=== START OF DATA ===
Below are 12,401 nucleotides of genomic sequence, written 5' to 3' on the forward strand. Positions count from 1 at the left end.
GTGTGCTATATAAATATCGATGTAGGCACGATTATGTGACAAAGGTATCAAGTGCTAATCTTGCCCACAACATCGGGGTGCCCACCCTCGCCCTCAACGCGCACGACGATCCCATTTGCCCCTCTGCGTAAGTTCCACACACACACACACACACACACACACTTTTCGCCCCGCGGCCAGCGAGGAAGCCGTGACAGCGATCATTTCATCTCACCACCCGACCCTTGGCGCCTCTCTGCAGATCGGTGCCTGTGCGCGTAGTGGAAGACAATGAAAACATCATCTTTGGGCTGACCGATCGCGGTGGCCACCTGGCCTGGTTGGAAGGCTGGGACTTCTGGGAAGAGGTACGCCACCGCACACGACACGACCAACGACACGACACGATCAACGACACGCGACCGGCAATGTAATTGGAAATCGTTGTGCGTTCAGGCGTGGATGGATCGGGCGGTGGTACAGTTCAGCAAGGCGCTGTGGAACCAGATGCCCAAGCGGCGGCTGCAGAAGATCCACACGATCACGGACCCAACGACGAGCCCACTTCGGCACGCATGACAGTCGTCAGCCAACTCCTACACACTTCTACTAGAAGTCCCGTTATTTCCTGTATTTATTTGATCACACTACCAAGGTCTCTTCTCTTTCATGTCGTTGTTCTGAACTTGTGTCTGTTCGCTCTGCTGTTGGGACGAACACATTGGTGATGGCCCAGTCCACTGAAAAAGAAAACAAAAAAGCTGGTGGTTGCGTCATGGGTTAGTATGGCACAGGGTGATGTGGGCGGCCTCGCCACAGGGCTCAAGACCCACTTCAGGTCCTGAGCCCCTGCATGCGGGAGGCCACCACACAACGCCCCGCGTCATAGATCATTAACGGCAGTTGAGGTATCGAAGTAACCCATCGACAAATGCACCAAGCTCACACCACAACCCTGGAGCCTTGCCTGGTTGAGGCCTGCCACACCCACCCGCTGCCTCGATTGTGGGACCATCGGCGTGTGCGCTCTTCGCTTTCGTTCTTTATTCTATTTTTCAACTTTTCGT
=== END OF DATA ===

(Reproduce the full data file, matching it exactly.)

Below are 12,401 nucleotides of genomic sequence, written 5' to 3' on the forward strand. Positions count from 1 at the left end.
GTGTGCTATATAAATATCGATGTAGGCACGATTATGTGACAAAGGTATCAAGTGCTAATCTTGCCCACAACATCGGGGTGCCCACCCTCGCCCTCAACGCGCACGACGATCCCATTTGCCCCTCTGCGTAAGTTCCACACACACACACACACACACACACACTTTTCGCCCCGCGGCCAGCGAGGAAGCCGTGACAGCGATCATTTCATCTCACCACCCGACCCTTGGCGCCTCTCTGCAGATCGGTGCCTGTGCGCGTAGTGGAAGACAATGAAAACATCATCTTTGGGCTGACCGATCGCGGTGGCCACCTGGCCTGGTTGGAAGGCTGGGACTTCTGGGAAGAGGTACGCCACCGCACACGACACGACCAACGACACGACACGATCAACGACACGCGACCGGCAATGTAATTGGAAATCGTTGTGCGTTCAGGCGTGGATGGATCGGGCGGTGGTACAGTTCAGCAAGGCGCTGTGGAACCAGATGCCCAAGCGGCGGCTGCAGAAGATCCACACGATCACGGACCCAACGACGAGCCCACTTCGGCACGCATGACAGTCGTCAGCCAACTCCTACACACTTCTACTAGAAGTCCCGTTATTTCCTGTATTTATTTGATCACACTACCAAGGTCTCTTCTCTTTCATGTCGTTGTTCTGAACTTGTGTCTGTTCGCTCTGCTGTTGGGACGAACACATTGGTGATGGCCCAGTCCACTGAAAAAGAAAACAAAAAAGCTGGTGGTTGCGTCATGGGTTAGTATGGCACAGGGTGATGTGGGCGGCCTCGCCACAGGGCTCAAGACCCACTTCAGGTCCTGAGCCCCTGCATGCGGGAGGCCACCACACAACGCCCCGCGTCATAGATCATTAACGGCAGTTGAGGTATCGAAGTAACCCATCGACAAATGCACCAAGCTCACACCACAACCCTGGAGCCTTGCCTGGTTGAGGCCTGCCACACCCACCCGCTGCCTCGATTGTGGGACCATCGGCGTGTGCGCTCTTCGCTTTCGTTCTTTATTCTATTTTTCAACTTTTCGT